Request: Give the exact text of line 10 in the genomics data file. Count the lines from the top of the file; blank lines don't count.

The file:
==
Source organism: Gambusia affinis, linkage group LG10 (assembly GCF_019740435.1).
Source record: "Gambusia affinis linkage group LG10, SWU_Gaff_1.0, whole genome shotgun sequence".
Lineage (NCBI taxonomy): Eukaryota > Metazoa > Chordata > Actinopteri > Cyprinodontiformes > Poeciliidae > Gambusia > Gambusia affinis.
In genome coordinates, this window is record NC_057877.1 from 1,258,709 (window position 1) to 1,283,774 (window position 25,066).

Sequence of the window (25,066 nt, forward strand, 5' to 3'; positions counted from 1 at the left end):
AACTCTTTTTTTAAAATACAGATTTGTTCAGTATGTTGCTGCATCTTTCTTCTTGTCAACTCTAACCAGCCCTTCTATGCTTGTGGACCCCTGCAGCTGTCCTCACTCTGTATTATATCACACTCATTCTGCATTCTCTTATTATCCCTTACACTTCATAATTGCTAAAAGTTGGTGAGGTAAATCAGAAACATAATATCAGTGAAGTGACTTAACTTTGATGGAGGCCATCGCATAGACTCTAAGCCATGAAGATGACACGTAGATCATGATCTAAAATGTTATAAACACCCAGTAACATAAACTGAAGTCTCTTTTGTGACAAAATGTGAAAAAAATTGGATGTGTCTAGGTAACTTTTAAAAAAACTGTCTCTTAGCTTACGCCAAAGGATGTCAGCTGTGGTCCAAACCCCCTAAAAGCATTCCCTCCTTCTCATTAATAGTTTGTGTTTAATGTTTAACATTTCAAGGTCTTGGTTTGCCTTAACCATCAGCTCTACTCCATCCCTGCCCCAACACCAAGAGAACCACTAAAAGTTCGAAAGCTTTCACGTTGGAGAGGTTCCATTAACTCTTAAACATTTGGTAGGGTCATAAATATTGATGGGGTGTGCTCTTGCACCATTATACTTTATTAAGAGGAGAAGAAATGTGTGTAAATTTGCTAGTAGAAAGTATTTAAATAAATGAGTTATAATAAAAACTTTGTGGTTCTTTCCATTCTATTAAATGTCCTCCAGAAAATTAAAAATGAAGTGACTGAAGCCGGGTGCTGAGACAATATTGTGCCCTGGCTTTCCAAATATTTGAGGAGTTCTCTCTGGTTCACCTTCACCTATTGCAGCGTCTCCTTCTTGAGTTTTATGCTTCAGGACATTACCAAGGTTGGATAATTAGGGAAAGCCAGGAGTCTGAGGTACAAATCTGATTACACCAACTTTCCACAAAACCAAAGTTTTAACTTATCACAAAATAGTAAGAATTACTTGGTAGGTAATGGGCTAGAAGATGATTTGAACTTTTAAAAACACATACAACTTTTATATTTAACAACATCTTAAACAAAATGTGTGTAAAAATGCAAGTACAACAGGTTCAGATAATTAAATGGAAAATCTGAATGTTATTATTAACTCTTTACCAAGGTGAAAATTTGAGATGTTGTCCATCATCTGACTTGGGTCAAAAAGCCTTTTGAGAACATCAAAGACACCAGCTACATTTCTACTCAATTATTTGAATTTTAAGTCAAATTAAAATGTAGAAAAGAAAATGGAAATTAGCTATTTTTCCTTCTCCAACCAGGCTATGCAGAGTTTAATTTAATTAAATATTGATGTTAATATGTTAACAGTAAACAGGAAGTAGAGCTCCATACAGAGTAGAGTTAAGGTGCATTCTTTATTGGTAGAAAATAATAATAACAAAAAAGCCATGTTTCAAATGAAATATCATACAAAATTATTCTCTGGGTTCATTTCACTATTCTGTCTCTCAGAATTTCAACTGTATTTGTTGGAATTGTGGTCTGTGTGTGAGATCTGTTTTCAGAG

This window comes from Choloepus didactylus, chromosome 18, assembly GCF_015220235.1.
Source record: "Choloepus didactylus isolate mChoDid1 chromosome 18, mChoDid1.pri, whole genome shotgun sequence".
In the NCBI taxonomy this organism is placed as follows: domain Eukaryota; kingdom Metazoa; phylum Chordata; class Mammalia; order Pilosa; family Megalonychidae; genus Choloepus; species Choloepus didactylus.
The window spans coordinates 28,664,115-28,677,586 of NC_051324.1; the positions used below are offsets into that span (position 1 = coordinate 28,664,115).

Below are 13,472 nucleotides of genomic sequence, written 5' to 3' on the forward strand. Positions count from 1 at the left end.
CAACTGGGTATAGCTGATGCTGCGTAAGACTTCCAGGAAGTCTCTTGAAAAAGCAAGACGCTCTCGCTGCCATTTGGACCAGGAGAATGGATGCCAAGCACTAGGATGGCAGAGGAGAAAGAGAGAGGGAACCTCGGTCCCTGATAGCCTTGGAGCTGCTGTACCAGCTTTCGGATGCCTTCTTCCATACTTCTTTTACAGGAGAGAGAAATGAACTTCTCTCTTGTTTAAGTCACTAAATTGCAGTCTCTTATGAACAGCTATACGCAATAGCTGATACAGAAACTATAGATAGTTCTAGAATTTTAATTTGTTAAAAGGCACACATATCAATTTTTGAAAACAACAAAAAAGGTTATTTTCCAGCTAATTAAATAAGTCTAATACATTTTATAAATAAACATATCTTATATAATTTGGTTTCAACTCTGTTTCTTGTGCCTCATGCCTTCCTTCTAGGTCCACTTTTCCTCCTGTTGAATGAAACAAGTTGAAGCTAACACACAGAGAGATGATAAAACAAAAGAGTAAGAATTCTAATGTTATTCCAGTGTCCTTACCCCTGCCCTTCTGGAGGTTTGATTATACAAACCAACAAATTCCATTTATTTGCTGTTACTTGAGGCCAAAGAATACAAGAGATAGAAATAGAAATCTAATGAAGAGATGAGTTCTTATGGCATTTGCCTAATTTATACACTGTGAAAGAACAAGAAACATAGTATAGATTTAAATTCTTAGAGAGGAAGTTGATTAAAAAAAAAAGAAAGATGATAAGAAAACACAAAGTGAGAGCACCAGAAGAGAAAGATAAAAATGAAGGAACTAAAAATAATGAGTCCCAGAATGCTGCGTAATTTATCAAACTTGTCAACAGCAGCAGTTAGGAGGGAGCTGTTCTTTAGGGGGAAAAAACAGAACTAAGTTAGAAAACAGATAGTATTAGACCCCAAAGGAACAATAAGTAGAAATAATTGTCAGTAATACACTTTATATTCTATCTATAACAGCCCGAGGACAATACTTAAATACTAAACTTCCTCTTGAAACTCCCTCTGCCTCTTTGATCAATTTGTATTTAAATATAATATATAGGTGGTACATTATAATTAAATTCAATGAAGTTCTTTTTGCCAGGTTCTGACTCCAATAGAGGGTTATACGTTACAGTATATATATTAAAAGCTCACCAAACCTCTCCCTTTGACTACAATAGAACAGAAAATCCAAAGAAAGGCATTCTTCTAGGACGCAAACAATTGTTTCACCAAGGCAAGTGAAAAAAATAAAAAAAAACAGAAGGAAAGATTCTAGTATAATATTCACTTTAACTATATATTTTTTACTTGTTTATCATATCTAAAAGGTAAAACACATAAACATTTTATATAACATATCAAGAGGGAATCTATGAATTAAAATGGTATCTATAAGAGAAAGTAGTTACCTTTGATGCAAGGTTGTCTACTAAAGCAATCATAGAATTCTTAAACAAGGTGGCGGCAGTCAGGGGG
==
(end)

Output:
The window spans coordinates 28,664,115-28,677,586 of NC_051324.1; the positions used below are offsets into that span (position 1 = coordinate 28,664,115).